More federal prosecutions and greater public awareness have put a dent in human trafficking in Billings, but much work remains.
A few illicit commercial sex businesses have closed, but several others continue to operate claiming to offer "spa" or "massage." Victims of human trafficking, usually females, often minors, have been assisted to get out of the life they have been coerced into. FBI victim assistance specialists and the only federal agent dedicated to stopping human trafficking in Montana have helped victims.
Yet the sex trade continues with cases of Billings high school students as victims now under investigation. Ads for sex in our city abound on the internet — many more explicit than posts on backpage.com, which the federal government shut down.
Meeting Wednesday at Billings Public Library, members of the Yellowstone County Area Human Trafficking Task Force assessed the successes seen in the three years since the volunteer group formed and the big challenges ahead. Thanks to advocacy by members of the Yellowstone Task Force and similar groups around the state, the 2019 Legislature approved and Gov. Steve Bullock signed measures aimed at helping state and local law enforcement crack down on commercial sex businesses. The laws become effective on Oct. 1.
The Legislature and Bullock also appropriated funds to hire two Montana Division of Criminal Investigation agents to work on stopping human trafficking in our state. The Department of Justice is in the process of filling those positions, which will be based in Billings to work on cases statewide.
Members of the Yellowstone County task force have collectively provided thousands of hours of training to law enforcement, health care providers, educators, truckers and the general public on how to recognize and report signs of trafficking. On Tuesday, FBI Special Agent Brandon Walter and Task Force Co-chairs Stephanie Baucus and Penny Ronning presented four hours of training to Transportation Security Administration managers from all over the state. Asked during the training if they had seen signs of trafficking in their airport work, virtually all the TSA managers nodded yes.
At the Task Force meeting, Walter reported that Billings customer visits seem to have declined at local commercial sex businesses since The Billings Gazette published an investigative project written by Phoebe Tollefson, on July 17. That Gazette report, "Spa crackdown shifts to landlords" detailed cases that have been prosecuted through the U.S. Attorney's Office. It appears that buyers from outside Yellowstone County continue to patronize these establishments.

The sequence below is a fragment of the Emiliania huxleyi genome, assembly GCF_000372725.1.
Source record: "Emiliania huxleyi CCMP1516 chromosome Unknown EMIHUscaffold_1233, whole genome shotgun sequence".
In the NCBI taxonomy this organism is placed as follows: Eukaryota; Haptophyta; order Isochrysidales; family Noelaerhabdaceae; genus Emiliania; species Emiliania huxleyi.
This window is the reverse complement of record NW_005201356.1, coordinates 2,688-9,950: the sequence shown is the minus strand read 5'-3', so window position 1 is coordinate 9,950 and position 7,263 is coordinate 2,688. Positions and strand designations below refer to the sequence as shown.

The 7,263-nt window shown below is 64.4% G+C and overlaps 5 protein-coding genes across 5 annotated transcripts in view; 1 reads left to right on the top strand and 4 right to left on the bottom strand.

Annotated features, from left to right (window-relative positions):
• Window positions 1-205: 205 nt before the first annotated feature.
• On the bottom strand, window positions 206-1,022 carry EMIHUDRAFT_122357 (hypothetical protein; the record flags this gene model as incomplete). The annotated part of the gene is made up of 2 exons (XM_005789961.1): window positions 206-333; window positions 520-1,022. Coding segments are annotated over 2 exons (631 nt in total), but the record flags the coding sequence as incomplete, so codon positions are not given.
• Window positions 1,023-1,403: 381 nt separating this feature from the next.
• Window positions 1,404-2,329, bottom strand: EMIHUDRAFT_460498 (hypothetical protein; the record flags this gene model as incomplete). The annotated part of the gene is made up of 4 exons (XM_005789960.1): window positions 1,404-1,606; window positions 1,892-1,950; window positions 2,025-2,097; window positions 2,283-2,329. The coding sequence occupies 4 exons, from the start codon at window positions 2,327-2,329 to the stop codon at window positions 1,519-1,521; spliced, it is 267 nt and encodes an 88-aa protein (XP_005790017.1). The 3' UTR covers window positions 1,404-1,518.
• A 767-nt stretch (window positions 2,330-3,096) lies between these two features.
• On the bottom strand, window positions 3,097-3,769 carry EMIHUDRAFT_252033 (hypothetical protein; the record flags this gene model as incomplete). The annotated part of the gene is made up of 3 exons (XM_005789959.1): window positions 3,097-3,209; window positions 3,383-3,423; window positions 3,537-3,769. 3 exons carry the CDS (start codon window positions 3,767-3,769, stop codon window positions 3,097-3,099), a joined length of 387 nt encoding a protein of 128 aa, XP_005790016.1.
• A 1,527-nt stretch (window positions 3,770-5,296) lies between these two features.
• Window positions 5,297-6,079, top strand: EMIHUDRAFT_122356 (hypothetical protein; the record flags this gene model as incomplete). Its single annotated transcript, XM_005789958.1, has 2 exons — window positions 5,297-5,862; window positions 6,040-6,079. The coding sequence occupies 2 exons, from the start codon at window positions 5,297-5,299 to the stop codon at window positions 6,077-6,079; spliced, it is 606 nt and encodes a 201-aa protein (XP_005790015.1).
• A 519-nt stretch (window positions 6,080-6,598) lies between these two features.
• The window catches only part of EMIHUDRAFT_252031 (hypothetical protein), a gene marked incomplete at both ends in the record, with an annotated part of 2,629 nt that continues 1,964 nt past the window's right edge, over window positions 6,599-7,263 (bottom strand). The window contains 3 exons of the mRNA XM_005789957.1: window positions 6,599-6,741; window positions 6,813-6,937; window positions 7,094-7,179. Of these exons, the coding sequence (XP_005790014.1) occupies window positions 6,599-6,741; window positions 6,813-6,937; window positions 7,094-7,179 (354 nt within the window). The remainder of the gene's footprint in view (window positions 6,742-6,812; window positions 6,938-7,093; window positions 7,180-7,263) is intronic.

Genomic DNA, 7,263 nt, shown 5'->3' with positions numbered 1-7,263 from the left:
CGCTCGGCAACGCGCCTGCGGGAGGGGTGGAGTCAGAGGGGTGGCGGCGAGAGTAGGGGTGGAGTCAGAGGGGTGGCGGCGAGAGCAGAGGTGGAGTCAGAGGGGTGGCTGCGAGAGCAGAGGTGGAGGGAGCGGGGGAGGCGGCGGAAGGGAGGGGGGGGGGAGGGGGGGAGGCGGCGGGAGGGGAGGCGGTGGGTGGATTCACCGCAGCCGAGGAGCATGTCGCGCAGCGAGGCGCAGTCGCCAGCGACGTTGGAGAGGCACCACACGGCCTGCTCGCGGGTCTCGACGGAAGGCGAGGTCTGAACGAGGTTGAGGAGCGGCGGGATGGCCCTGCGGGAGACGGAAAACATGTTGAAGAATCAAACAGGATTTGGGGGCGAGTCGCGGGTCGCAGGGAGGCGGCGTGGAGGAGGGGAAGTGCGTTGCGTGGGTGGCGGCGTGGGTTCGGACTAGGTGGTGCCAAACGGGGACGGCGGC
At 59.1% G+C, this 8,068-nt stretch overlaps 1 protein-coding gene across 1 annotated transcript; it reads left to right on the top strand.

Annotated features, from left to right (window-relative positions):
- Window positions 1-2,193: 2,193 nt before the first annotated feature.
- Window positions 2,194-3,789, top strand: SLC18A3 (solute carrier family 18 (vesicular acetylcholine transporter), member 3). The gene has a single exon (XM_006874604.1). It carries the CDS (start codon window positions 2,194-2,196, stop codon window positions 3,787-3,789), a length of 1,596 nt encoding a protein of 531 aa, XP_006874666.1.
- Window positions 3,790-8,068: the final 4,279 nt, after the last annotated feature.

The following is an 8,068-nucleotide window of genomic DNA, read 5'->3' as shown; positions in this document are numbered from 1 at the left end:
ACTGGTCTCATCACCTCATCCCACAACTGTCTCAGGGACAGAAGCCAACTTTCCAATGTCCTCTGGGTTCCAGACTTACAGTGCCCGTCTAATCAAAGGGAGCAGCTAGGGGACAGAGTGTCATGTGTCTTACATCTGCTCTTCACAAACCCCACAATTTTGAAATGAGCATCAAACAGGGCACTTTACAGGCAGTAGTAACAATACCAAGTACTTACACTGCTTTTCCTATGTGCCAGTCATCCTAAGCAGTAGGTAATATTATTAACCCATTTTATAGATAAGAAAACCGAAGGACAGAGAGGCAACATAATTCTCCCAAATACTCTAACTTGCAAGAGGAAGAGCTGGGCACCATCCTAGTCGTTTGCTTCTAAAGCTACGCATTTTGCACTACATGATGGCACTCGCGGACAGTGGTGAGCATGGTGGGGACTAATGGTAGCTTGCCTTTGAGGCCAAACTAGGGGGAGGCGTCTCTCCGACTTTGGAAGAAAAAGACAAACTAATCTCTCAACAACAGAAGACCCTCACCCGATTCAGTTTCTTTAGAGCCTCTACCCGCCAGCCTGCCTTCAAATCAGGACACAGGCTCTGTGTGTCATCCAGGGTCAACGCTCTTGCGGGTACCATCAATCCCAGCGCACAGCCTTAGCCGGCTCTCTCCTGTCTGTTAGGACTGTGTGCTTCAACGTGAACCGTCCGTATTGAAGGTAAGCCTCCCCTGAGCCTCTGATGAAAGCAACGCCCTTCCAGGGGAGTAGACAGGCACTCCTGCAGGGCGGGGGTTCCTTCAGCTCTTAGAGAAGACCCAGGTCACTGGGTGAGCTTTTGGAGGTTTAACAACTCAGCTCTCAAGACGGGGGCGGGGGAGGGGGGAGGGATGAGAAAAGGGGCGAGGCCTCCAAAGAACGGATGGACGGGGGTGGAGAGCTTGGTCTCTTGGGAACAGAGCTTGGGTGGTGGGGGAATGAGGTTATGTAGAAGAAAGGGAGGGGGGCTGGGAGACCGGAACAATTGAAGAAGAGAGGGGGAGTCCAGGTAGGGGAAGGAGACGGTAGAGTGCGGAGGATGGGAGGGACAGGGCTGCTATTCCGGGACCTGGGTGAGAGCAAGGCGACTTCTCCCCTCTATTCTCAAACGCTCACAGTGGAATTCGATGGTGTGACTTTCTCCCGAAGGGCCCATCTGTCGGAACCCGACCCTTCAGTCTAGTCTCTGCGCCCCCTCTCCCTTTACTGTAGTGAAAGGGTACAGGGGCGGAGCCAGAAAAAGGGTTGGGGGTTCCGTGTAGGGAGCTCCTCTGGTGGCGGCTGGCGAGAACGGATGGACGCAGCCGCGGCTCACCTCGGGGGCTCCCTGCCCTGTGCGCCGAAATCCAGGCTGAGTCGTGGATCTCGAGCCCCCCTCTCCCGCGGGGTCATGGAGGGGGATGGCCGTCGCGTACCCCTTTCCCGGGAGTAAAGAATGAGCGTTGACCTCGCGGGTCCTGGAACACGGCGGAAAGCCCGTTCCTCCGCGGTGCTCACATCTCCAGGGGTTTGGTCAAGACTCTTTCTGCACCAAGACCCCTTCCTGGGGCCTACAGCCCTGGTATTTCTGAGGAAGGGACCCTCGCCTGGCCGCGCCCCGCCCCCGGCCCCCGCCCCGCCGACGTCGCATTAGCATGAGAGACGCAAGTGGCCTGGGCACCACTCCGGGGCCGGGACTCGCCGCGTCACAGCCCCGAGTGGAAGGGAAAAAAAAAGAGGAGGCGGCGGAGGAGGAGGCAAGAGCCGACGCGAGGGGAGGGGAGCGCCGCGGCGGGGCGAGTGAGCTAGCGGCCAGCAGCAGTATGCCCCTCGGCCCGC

With the state soon to have two anti-trafficking officers, momentum is building to make Montana a place that traffickers won't want to do their abusive business. This progress is the result of many, many partnerships between community members, churches, health care providers and lawful businesses, especially the trucking industry.
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"We need to be working at this at the federal level, we need those two agents working at the state level, we need our law enforcement working at the local level," said Ronning, who is a Billings City Council member.
Unfortunately, the most experienced trafficking investigator is being reassigned. The FBI has given Walter new duties that will reduce his time on trafficking work to part time.
This reassignment, reported at the Task Force meeting, is a step backward for our community and our state. Walter told The Gazette that he couldn't comment, but Ronning minced no words: "Without Brandon Walter, without the FBI presence, the job would be much more difficult," Ronning said. "The person we work most closely with is FBI special agent Brandon Walter."
FBI victim assistance specialists are available to victims during federal investigations, but Ronning says assistance isn't available on the same level during state or local investigations. Ronning said Walter won't be available to continue the frequent public speaking and training that he has been doing, such as the TSA training.
Human trafficking is a federal crime. Trafficking investigations may take months, even years, and require special knowledge and expertise to get victims to cooperate, to protect them and to collect evidence proving crime beyond reasonable doubt.
Our state and federal lawmakers this year have taken commendable action to start addressing the crises of human trafficking and of missing and murdered Native American women and girls. Human trafficking is a factor in some missing persons cases. FBI leadership should hear from Sen. Steve Daines, Sen. Jon Tester, Rep. Greg Gianforte and U.S. Attorney Kurt Alme, so the they better understand the Montana consequences of this reassignment. We call on these federal officeholders to speak up to keep Walter on trafficking work full time.
Montanans who want to keep the pressure on human traffickers to stay out of our state ought to let our congressional delegation know. Please contact them directly or send letters to the editor to email@example.com.